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Soundstream Stealth-13
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Performance Evaluations

Before I begin testing any woofer, I put it through a break-in or exercise period. I usually apply a 20Hz sine wave signal to the woofer at a level of about 25% of rated power, for a period of about 4 hours, with the woofer in a free air state. This process allows the mechanical elements of the drivers _MG_8551_optsuspension to loosen up and normalize. After break-in, the woofer is allowed to cool for at least 4 hours before doing any further testing. In the case of the Stealth 13, I let it sit overnight, and then made all of the small signal parameter measurements first thing the following morning. As the owners manual made very clear, the specifications make the woofer ideally suited to sealed enclosures only… don’t even bother trying to come up with a vented design. Yes, port heads… I’m talking to you! Don’t do it!

Once those were completed, I mounted it in the optimum recommended enclosure, a 0.75 cubic foot sealed box, and took it into my listening room. With the woofer connected to my reference system, and the low pass crossover adjusted to about 80Hz, I began to evaluate the sound and power handling of the Stealth 13. Because I have tested quite a few of these shallow designs, and because of the very reasonable price of the Soundstream woofer, I had relatively low expectations. I have become used to accepting some performance tradeoffs for the convenience of a shallow woofer, but the Stealth 13 has raised the bar for what I expect from a moderately priced shallow woofer. As usual, I ran the gamut of musical genres during the evaluation, and the Stealth 13 couldn’t have cared less whether I played Bach or ZZ Top. The sound from the woofer was much better than I was expecting, with pretty decent low extension and nice warm “round” sounding bass. Definition and clarity were good as well, plucked strings and acoustic bass were well reproduced and sounded quite natural, with only a tiny bit of ringing or boominess, which many people seem to prefer anyway. As is always the case, lower F3 and improved damping can be had with a larger enclosure, but you trade off output and power handling, which is never a good thing in a car. I’d trust the Soundstream recommendations on this one, unless you are very experienced with custom enclosure design. To test the woofers ability to handle power mechanically, I deliberately picked a couple of fairly abusive “Bass Mekanik” tracks, and applied well over the rated 200 watts of power. Not until I got to over 400 watts did the woofer even show any sign of stress, so if you use it as rated, it should be as reliable as a stone.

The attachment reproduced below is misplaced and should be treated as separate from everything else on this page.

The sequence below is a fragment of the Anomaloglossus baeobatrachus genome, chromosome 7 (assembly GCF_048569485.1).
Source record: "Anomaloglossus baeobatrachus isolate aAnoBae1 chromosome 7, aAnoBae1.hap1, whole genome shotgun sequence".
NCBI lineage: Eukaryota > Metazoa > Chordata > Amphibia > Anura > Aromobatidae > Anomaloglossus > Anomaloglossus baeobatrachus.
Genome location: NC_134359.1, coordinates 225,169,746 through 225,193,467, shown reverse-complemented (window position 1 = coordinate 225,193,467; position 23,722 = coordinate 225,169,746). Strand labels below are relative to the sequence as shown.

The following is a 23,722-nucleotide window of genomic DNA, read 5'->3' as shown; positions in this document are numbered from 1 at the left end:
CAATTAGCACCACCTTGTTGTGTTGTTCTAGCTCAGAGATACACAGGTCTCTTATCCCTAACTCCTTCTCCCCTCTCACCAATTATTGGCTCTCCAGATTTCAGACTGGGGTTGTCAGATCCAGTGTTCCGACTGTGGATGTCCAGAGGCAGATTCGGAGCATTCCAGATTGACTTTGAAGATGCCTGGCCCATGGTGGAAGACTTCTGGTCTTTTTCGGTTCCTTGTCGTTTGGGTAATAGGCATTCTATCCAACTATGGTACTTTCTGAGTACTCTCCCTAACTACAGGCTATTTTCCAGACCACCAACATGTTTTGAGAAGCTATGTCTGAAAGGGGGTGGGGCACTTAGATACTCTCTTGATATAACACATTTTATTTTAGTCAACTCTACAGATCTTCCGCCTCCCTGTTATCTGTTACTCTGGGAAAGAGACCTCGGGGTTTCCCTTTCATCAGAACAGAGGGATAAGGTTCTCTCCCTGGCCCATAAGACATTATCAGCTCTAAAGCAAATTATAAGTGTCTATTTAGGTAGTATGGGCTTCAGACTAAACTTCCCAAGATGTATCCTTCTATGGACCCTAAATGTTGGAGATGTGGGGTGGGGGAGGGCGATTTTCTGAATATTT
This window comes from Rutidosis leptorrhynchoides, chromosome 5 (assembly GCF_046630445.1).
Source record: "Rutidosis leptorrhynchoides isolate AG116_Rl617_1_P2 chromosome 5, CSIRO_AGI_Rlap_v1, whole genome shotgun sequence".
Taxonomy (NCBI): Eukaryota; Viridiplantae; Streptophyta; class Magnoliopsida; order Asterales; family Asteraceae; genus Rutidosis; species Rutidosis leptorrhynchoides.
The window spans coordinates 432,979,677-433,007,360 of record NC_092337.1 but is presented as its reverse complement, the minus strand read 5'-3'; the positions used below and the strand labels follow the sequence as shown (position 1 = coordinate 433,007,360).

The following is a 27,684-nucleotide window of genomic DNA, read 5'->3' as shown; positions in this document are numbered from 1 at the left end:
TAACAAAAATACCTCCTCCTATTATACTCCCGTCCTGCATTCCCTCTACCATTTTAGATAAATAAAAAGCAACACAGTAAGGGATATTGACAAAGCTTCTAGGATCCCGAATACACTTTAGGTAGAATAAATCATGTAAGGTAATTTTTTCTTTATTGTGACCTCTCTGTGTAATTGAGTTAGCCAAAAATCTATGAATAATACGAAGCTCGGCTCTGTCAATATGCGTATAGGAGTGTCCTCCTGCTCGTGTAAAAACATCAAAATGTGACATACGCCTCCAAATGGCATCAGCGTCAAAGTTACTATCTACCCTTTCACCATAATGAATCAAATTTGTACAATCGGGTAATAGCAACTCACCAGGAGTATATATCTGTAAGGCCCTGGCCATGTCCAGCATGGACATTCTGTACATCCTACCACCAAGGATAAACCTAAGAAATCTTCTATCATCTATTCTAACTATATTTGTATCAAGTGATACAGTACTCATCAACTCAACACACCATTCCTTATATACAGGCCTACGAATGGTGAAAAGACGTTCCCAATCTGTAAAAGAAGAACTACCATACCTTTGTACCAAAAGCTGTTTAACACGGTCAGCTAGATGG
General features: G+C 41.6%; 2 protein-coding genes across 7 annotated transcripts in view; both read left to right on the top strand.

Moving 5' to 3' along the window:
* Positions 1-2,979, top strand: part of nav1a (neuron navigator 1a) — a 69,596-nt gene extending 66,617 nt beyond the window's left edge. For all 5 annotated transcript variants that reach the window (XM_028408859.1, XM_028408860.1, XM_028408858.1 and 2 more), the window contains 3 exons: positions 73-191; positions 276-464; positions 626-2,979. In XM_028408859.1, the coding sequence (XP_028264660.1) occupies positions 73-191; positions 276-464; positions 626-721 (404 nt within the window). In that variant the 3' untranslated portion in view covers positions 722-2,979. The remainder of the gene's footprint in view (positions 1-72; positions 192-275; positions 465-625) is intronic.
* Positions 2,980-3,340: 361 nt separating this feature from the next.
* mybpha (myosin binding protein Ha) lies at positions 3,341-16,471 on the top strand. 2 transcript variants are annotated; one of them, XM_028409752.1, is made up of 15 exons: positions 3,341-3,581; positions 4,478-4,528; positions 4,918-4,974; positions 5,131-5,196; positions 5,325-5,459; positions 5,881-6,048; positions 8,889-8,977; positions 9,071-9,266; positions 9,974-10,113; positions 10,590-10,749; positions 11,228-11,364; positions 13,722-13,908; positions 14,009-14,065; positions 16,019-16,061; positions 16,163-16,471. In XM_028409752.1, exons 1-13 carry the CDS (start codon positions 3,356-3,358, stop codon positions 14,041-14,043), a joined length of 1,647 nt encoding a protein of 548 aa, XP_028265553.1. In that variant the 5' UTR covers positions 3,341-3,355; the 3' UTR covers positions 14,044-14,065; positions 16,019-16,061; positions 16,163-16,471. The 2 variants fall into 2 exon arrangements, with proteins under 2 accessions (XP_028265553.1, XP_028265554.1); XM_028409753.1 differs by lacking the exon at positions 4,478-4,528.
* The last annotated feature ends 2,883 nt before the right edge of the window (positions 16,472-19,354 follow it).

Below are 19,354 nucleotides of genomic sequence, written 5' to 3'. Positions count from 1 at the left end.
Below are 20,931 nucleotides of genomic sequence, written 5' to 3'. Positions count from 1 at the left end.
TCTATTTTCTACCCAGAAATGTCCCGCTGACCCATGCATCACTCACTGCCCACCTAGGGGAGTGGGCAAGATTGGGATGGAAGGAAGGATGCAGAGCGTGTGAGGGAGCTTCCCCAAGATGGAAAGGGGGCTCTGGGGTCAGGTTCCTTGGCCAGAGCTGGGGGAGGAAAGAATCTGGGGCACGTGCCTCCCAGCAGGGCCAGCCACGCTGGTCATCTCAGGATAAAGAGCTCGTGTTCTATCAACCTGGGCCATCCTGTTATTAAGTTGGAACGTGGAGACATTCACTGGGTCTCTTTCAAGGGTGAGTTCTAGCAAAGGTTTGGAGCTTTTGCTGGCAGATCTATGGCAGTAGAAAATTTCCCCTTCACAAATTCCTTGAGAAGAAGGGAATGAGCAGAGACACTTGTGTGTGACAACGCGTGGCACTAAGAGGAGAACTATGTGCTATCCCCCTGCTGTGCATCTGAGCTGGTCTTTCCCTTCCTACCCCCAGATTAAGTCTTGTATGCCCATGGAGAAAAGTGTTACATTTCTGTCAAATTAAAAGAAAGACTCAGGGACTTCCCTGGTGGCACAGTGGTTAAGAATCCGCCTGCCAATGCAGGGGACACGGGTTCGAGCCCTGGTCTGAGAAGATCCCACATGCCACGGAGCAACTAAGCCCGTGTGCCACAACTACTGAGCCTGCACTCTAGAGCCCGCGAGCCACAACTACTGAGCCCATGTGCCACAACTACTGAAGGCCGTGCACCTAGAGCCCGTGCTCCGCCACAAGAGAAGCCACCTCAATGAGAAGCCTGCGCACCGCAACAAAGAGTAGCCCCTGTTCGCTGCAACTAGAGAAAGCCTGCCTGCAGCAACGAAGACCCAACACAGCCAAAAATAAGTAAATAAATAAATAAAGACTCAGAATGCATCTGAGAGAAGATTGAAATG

One of the best ways of summing up the performance of this woofer was a comment from a friend who happened to drop in during my listening. He said, “Wow, that’s pretty impressive bass from a single woofer in such a small box.” Even more impressive… at the time, he had no idea the woofer was only 2” deep, and thought it was a conventional design.


On the bench the Soundstream Stealth 13 measured about the way it sounded… which was quite good! The graphs of the performance measurements and electro mechanical parameters are listed below. My measurements were quite close to the published specs, which is another good indication of a properly developed product.

01 SPL vs Freq_opt IMG_0651_opt 02 Impedance vs Freq_opt




If you have an application for a very shallow woofer and a relatively small enclosure limitation, you’d be seriously amiss not to have a close look at this woofer. Yes, there are better performing woofers, for either more money, or for larger boxes, but there aren’t very many that will outperform the Stealth 13 for the same money in a small sealed box. I’d love to hear a pair of these in a standard cab pickup… Boom Yeah!


Electro Mechanical Parameters

LMS – Loudspeaker Measurement System

Method= Double Curve - Delta Mass

Revc = 3.600 Ohm

Fo = 32.043 Hz

Sd = 80.470 In²

Vas = 1.446 Ft³

Cms = 106.974u M/N

Mmd = 223.814 g

Mms = 230.616m Kg

BL = 10.552 T·M

Qms = 3.030

Qes = 1.501

Qts = 1.004

Levc = 539.078u H

No = 0.087 %

SPLo = 81.402 dB

EPB = 21.34